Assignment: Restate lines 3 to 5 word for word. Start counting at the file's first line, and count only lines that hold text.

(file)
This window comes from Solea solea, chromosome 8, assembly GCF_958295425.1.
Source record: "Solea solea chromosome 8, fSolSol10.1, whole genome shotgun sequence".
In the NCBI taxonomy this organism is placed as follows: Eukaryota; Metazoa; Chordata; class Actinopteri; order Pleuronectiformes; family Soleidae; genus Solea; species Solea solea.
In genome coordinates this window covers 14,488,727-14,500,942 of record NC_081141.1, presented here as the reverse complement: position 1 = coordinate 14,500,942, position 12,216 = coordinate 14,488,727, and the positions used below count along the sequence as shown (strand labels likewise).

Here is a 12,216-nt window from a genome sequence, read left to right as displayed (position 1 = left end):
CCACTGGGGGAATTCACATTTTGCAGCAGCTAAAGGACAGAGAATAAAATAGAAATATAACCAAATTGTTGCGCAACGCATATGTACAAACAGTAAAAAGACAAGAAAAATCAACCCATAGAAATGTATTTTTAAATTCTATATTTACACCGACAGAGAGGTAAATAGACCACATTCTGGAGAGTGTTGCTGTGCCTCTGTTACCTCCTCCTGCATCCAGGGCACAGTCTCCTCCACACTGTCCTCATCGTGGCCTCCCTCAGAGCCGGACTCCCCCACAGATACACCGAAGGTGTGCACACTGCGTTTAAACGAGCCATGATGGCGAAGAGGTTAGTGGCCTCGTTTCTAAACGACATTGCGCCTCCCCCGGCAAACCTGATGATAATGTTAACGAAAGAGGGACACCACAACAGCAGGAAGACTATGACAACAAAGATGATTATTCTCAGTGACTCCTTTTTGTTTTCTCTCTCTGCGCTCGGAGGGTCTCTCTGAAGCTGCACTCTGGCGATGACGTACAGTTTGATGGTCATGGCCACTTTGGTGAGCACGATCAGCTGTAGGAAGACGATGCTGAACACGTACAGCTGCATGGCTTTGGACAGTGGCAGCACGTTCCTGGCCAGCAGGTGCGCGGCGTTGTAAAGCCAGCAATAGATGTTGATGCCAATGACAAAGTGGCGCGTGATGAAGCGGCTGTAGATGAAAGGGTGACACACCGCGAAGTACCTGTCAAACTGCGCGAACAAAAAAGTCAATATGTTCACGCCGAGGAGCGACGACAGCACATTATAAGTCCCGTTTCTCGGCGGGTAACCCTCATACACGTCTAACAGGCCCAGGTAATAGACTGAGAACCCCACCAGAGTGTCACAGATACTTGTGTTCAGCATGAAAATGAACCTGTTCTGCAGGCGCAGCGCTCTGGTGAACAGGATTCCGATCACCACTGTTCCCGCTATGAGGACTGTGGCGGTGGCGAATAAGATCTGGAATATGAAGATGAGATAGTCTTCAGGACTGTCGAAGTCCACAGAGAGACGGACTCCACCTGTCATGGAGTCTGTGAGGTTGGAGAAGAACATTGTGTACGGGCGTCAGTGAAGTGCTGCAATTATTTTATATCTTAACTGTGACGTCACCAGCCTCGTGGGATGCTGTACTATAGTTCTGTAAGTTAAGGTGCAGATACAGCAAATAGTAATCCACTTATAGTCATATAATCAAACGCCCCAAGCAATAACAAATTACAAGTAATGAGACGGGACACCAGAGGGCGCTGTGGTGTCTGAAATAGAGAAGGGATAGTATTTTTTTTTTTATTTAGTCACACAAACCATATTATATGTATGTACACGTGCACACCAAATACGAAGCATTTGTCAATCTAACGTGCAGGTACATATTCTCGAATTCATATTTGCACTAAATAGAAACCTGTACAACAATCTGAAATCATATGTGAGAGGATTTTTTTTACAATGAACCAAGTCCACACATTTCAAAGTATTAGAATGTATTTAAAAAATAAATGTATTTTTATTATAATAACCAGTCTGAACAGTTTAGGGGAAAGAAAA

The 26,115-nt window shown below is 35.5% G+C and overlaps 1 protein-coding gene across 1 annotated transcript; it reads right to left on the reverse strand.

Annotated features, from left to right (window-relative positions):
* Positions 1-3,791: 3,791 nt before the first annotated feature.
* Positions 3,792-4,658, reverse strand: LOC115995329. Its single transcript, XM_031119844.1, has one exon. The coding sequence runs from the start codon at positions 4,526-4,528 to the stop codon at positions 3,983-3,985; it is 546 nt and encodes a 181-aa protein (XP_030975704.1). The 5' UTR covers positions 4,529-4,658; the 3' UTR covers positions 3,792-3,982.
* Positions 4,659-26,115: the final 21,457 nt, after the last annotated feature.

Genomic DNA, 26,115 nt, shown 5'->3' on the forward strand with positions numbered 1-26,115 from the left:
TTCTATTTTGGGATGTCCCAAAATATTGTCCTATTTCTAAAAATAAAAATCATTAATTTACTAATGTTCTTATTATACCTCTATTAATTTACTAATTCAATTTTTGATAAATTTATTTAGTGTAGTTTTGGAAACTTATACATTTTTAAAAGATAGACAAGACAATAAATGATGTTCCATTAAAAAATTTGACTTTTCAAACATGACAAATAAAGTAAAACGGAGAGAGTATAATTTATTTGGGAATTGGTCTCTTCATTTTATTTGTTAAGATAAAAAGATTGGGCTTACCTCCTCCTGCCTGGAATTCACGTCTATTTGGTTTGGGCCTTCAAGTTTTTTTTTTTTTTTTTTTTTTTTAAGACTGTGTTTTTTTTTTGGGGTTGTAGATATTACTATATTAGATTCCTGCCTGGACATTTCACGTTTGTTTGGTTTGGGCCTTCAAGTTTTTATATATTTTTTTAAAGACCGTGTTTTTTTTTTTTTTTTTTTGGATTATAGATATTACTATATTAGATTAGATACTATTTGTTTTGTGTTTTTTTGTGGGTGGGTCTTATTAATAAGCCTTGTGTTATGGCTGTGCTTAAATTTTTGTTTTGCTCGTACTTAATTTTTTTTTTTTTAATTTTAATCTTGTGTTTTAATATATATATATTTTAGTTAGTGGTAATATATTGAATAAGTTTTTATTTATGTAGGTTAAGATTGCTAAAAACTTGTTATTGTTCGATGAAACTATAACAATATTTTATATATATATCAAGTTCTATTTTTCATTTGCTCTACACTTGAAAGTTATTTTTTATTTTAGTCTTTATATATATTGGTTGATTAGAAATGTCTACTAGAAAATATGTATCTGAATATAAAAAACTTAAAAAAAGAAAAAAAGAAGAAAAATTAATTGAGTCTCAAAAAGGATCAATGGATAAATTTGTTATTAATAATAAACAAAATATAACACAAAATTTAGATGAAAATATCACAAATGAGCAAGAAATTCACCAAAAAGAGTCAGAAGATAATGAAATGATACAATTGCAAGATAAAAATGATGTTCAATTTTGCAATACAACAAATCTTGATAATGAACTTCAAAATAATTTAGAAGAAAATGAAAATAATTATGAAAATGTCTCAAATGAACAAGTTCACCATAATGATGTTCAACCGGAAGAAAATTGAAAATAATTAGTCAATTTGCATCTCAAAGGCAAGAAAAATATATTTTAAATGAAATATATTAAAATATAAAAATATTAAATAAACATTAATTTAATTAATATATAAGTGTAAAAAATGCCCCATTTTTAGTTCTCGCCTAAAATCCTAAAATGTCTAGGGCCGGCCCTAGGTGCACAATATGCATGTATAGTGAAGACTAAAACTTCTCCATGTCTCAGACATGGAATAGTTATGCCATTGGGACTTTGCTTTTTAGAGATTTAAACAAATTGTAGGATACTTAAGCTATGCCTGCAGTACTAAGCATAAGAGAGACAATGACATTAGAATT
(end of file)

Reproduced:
In the NCBI taxonomy this organism is placed as follows: Eukaryota; Metazoa; Chordata; class Actinopteri; order Pleuronectiformes; family Soleidae; genus Solea; species Solea solea.
In genome coordinates this window covers 14,488,727-14,500,942 of record NC_081141.1, presented here as the reverse complement: position 1 = coordinate 14,500,942, position 12,216 = coordinate 14,488,727, and the positions used below count along the sequence as shown (strand labels likewise).

Here is a 12,216-nt window from a genome sequence, read left to right as displayed (position 1 = left end):